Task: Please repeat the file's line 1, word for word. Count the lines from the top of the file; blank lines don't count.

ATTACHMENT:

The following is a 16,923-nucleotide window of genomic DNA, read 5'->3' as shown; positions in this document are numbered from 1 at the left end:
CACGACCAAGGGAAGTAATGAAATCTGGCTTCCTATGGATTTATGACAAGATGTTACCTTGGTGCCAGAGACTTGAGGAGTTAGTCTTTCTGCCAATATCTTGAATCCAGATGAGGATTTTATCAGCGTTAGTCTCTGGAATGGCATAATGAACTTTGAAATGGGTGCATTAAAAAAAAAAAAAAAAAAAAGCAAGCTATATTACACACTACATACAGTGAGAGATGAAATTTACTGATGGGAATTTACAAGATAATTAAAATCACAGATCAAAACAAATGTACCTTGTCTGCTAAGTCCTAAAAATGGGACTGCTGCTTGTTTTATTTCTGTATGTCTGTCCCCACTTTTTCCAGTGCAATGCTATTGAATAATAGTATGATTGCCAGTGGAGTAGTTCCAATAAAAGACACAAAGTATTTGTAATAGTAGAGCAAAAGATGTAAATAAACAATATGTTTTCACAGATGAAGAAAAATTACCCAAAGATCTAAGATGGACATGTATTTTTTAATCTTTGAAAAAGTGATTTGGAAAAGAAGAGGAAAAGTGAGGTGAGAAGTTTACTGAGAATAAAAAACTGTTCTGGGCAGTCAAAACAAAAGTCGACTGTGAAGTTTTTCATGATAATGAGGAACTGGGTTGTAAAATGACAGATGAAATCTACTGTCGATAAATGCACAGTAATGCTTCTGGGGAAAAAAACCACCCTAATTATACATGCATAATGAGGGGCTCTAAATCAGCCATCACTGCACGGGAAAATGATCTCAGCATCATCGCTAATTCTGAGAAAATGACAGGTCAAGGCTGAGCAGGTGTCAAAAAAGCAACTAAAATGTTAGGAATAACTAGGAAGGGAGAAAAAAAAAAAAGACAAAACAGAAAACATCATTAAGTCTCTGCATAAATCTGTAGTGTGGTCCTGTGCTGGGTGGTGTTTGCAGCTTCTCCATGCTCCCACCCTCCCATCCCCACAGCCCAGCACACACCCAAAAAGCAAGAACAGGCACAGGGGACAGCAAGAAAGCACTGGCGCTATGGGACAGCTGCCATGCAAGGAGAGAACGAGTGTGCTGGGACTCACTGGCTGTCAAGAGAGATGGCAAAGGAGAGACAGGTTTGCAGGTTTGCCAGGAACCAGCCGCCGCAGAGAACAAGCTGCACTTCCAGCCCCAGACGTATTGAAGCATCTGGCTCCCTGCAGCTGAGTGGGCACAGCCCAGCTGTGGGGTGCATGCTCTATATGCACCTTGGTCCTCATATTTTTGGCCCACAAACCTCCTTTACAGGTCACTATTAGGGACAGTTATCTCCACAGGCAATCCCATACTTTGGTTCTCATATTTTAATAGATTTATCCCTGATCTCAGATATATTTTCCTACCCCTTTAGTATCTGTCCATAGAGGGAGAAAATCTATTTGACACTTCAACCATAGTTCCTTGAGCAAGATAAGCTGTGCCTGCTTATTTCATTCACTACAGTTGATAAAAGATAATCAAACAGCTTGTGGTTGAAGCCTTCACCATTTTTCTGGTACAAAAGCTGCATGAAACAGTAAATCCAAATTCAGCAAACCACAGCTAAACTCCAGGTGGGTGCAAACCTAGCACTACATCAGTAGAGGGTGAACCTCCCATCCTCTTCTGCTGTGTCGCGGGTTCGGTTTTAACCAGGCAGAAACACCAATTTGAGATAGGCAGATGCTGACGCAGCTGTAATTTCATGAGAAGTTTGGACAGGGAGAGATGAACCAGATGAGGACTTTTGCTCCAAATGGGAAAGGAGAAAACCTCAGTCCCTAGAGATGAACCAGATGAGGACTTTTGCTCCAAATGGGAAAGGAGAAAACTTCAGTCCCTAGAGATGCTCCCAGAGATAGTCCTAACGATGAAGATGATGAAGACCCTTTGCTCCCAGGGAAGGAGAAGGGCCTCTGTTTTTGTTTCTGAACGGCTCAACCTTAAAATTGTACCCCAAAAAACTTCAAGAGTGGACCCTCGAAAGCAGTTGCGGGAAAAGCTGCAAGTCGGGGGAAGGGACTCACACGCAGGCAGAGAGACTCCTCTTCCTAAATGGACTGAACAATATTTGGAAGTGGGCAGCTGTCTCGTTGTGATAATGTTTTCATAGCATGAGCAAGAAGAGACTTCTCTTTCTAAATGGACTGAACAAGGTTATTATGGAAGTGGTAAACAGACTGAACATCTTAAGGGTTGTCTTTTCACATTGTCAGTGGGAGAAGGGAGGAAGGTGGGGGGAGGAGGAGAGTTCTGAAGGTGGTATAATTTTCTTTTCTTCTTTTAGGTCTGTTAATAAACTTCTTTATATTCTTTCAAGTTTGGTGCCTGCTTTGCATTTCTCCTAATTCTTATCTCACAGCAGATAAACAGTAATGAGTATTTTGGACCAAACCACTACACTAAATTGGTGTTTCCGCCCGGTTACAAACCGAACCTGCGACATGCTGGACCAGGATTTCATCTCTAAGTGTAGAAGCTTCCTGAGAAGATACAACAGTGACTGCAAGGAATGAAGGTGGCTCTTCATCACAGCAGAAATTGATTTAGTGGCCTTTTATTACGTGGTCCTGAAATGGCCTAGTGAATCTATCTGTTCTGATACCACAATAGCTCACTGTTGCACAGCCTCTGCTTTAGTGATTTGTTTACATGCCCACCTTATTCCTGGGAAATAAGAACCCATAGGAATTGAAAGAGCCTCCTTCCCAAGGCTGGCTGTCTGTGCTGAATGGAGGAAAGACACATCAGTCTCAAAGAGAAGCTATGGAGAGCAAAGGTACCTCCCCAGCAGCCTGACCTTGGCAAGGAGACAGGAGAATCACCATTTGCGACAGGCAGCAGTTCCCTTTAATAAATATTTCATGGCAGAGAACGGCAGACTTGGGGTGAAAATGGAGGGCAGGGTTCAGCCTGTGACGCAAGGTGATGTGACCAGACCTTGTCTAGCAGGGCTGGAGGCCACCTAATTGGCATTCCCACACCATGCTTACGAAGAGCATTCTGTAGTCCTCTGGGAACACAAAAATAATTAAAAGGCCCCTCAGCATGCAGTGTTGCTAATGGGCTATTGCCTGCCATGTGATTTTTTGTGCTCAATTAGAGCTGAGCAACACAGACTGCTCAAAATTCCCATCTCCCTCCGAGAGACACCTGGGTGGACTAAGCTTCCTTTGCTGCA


The following is a 16,923-nucleotide window of genomic DNA, read 5'->3' as shown; positions in this document are numbered from 1 at the left end: